By Yvonne Massa Ako
In politics, just like in other fields of life, women have been relegated to the background while their male counterparts have, somewhat, jealously kept the centre and foregrounds.
Women are hardly given the chance to prove their worth in society. In politics, they are assigned menial roles like cooking and entertainment during political activities.
At the level of the homesteads, they are relegated to proscribed domestic roles, a situation that strips them off their political voice and potential for leadership. While their men are actively involved in politics, the women are expected only to vote and most often, the party of their husband’s choice.
But for the introduction of the women’s wing of political parties, women would hardly head the various structures of the party. Even when the political party is headed by a woman, men occupy most of the basic organs of the party.
There are very few cases of women heading the main organ of a party. Francoise Foning, who died a few weeks to the celebration of this 30th anniversary of the Cameroon People’s Democratic Movement, CPDM, performed a feat when she beat men in Douala V to head the CPDM section.
National and international civil society organisations, CSOs, pressed for gender quotas in political organisations at the 2013 Legislative and Municipal elections in Cameroon, compelling the CPDM and other parties, to allow the 30 percent quota for women; resulting in 56 women in the 180-member National Assembly, today – representing 31.11 percent.
Following that logic, a third of the seats in city halls today are occupied by women.
However, women have been leading their wings of the party successfully.
According to the Fako III WCPDM Section President, Hannah Etonde Mbua; “The issue of male chauvinism is plaguing the society, and women are hardly given the opportunity to voice out their decisions. This is because in the yesteryears, women were not allowed to acquire education in schools. They were restricted from participating in this social activity under the pretext that they had to be trained to become good housewives.
“Men in the main wing of the CPDM give us the impression that we are a second fiddle; that we are just to animate and cannot take decisions,” Etonde averred.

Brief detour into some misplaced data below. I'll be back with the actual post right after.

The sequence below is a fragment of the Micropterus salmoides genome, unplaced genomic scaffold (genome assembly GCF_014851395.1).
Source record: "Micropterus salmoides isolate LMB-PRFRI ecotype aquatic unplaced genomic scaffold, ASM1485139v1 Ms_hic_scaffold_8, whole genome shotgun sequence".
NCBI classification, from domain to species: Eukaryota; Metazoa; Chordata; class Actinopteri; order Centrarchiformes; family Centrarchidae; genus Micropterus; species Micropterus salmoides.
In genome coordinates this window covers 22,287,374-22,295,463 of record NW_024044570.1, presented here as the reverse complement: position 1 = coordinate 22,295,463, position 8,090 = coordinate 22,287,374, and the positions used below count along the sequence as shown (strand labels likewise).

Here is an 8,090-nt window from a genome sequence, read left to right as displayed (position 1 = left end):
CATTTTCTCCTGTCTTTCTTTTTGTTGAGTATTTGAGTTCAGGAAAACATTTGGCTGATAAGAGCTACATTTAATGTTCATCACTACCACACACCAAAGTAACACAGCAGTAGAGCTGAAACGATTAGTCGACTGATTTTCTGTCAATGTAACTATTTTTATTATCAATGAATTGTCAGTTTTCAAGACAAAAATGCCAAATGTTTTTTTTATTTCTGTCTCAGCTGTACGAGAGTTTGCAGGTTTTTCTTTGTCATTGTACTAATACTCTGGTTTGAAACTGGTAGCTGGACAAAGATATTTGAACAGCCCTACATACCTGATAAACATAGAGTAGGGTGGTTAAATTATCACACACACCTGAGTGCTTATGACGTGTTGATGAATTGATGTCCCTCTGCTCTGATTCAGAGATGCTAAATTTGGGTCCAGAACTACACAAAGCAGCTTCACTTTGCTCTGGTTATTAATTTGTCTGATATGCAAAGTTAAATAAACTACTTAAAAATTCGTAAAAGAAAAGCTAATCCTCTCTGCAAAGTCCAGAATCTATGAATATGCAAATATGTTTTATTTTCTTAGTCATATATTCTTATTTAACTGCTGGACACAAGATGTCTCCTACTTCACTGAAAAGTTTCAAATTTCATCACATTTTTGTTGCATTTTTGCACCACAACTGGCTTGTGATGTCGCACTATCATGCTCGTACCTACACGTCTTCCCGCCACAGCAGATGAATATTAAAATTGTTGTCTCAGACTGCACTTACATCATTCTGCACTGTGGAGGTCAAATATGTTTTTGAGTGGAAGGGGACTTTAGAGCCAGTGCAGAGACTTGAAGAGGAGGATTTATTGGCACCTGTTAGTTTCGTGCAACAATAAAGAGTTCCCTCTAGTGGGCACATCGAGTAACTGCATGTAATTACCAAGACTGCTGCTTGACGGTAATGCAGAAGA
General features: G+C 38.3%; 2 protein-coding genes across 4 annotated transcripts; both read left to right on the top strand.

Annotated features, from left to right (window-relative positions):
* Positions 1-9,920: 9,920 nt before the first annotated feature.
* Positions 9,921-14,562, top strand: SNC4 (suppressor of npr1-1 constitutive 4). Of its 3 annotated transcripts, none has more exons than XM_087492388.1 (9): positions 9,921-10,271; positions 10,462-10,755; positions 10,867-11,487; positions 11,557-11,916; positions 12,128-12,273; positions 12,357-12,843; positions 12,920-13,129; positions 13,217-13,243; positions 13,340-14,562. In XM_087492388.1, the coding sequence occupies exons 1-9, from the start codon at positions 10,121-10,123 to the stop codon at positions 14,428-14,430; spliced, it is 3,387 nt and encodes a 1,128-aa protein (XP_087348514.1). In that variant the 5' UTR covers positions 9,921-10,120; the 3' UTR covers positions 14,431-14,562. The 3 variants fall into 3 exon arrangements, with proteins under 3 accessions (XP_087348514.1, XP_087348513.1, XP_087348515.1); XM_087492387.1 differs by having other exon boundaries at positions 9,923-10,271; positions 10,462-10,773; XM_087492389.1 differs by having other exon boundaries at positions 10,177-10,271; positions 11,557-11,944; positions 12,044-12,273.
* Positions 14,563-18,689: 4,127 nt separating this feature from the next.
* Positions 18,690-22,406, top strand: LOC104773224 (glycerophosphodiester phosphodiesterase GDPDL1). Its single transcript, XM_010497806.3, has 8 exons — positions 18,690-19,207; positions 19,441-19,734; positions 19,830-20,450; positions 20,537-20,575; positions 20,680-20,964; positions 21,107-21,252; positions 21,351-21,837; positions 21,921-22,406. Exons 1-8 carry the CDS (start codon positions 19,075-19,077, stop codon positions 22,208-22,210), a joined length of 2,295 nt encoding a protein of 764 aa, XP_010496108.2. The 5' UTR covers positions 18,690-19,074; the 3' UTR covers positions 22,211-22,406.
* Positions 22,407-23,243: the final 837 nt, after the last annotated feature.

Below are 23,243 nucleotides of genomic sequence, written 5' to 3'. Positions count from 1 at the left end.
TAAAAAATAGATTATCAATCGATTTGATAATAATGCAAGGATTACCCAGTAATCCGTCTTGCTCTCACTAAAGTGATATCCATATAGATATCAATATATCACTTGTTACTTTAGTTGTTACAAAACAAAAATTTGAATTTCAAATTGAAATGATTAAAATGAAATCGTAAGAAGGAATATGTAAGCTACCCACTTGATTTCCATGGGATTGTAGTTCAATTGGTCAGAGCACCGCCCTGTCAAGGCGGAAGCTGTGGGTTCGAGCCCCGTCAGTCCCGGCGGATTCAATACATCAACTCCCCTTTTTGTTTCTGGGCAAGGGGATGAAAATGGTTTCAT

The Mayor of the Bamenda I Council, Caroline Bi Bongwa, observes that before democratisation or the re-introduction of multi party politics in the 1990s, she had already developed tap roots in the CPDM and as a committed militant, loyal and faithful to the party’s ideals; she remained and has always remained with the party.
She added that; “Nobody can compare Cameroon of today and what it was in 1985. The CPDM is celebrating achievements in all the domains of life. I am not an influential personality within the party, even at the Regional or Divisional level, to attempt to count the numerous achievements, but I think it is worth celebrating. I think we should think global in 2015.”
The Regional Delegate for Women Empowerment and the Family, MINPROF, Judith Moffah, on her part, affirms that, “education and encouragement constantly handed down to women has resulted in more women going to school, engaging in politics and doing business.”
The CPDM Government has also committed itself to improving women’s rights across the country; reason why they have partnered with some international bodies and forums concerning women’s rights like the Beijing Declaration Platform for Action.
The platform has 12 objectives which encourage the empowerment of women from the basic level to be able to make their own decisions and voice out their worries, even in the midst of men.
The Beijing Platform for action was adopted 20 years ago and has been active in Cameroon. As a result, many women are now active in politics; taking up challenging roles and successfully running them; like the Minister of Arts and Culture, Ama Tutu Muna, and the Minister for MINPROF, Marie Therese Abena Ondoa all members of the ruling CPDM.
President Biya, on February 28, signed a presidential decree promoting Anne Bella Nkotto to the rank of Colonel. Other women in the Cameroonian army, including Pauline Ngaska and Philomene Nga Owona were also promoted to senior positions.